The subject of God’s will has come up quite a bit around here lately. Given Zeke’s condition, Breena and I both have many questions about the subject. What is God’s will regarding Zeke? Is it to heal him? Is it to let him suffer and die?

Perhaps you have similar questions about the difficult situations facing you. Was it God’s will that your parents got divorced? Was it God’s will that you lost your job? Is it God’s will to make an absolute laughingstock of the Cleveland Browns organization and the city of Cleveland in general? (I believe that all true Browns’ fans would answer that last question with a resounding Yes!)

So what are we talking about when we talk about God’s will? Most of us, I believe, think of God’s will in terms of his plan or purpose for our life, our church, the world, etc. God’s will is what God wants to happen in a given situation. For example, when faced with a major life decision like choosing a career path, most of us tend to believe that there is one path that corresponds to God’s will, and all the other paths lie outside of his will. So we pray in hopes of hearing which path it is he wants us to take.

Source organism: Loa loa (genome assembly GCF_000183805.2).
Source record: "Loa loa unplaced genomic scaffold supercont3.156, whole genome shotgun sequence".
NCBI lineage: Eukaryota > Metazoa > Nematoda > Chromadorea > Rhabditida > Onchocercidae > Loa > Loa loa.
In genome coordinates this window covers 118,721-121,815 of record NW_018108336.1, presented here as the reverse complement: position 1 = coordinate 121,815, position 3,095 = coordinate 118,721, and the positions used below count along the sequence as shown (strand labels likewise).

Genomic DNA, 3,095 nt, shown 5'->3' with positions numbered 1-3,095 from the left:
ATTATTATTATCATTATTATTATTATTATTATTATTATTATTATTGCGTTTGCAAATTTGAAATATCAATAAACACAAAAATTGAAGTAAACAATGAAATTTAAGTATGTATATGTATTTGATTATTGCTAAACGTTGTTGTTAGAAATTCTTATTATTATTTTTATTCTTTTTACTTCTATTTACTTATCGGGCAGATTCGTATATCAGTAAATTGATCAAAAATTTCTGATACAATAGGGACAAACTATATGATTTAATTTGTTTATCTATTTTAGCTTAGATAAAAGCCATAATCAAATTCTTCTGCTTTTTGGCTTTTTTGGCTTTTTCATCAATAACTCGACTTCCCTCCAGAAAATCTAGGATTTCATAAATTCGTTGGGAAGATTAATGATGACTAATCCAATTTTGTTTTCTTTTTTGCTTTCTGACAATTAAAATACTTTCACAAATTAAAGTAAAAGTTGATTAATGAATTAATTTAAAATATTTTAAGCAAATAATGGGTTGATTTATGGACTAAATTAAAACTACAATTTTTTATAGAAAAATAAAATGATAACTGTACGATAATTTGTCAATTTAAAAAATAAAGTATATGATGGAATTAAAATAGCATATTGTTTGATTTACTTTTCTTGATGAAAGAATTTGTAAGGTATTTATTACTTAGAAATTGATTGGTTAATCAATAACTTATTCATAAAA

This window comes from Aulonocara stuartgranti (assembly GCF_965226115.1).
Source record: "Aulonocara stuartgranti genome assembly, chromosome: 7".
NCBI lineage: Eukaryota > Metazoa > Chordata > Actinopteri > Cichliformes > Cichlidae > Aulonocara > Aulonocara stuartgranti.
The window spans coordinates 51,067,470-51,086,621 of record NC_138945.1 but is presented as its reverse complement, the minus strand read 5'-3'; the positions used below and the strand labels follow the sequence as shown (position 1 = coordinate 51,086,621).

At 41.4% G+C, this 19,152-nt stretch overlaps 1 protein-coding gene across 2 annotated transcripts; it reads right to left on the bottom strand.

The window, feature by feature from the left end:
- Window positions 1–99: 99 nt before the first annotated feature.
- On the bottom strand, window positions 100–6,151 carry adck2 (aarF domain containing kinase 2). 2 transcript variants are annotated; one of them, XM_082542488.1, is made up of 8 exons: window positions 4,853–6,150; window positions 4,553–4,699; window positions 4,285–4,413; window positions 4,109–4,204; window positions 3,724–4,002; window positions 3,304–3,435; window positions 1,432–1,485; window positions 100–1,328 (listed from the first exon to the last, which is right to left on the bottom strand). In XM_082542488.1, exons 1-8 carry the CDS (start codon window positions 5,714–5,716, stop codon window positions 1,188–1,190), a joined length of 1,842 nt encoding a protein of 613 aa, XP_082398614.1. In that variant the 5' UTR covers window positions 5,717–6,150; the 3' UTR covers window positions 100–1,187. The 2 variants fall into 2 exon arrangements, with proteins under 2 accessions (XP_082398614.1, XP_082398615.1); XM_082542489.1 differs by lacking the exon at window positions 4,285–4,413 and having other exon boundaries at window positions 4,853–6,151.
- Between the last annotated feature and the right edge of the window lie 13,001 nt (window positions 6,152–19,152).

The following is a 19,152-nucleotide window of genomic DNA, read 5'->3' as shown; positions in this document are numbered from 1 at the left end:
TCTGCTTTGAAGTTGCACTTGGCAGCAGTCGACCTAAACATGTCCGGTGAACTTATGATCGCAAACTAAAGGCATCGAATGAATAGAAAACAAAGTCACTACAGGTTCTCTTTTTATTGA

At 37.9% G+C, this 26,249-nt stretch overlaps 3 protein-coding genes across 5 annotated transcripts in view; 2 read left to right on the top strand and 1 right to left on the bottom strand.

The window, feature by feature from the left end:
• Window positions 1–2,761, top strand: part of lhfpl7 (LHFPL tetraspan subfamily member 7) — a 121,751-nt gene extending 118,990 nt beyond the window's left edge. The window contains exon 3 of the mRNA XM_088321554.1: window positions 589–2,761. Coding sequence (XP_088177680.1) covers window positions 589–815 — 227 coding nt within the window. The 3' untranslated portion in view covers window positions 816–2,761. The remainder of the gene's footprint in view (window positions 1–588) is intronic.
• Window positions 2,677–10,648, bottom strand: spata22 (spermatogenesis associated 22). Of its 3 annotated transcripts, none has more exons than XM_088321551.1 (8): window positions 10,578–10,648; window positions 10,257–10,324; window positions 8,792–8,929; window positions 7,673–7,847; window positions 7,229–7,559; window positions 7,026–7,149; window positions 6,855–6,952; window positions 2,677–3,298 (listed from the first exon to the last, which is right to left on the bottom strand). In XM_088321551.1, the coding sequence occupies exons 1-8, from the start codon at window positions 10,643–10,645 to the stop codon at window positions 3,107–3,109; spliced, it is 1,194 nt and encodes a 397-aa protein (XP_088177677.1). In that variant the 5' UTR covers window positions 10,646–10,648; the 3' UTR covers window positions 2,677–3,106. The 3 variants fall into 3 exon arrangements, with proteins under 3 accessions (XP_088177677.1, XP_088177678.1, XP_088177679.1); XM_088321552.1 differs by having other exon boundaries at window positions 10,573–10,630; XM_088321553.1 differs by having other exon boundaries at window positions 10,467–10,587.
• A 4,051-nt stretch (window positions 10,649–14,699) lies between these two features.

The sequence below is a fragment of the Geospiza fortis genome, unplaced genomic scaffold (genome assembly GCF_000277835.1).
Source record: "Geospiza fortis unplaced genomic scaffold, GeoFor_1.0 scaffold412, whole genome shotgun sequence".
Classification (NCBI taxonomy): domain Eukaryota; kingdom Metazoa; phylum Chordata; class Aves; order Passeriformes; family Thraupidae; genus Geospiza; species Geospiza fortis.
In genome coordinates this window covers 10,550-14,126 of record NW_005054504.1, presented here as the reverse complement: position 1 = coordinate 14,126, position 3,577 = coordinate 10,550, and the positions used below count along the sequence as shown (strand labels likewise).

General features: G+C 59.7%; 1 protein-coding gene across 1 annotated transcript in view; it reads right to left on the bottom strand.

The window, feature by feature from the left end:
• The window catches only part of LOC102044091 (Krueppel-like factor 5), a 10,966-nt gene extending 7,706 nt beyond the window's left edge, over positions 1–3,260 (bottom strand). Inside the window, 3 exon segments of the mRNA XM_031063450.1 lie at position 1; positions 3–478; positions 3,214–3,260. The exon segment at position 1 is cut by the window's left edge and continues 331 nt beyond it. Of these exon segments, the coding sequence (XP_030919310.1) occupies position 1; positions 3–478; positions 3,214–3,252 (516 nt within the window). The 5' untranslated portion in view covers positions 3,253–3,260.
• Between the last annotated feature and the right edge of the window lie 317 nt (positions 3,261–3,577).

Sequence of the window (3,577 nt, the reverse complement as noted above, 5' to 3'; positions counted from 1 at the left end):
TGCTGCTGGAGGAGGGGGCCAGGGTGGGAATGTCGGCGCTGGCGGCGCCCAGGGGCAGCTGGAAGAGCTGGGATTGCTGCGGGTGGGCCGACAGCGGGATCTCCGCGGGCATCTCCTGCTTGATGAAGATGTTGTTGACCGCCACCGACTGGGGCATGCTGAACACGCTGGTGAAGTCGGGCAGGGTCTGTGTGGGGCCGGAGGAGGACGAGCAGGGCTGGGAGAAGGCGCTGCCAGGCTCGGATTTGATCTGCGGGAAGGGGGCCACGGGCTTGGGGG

The issue gets a little more complex, of course, when we move from talking about the choices we make to the circumstances that are thrust upon us. So I want to pose the question as bluntly as possible: Is it God’s will that my son Ezekiel have Batten Disease, and that he suffer every minute of every day over several years before he ultimately dies? Is that what God wants? Is that his plan for Zeke’s life and for ours?

Perhaps I could pose the question a bit differently. Does everything happen according to God’s will? In other words, is every event that occurs on earth God’s will? Or are there things that happen on earth that are outside of the will of God?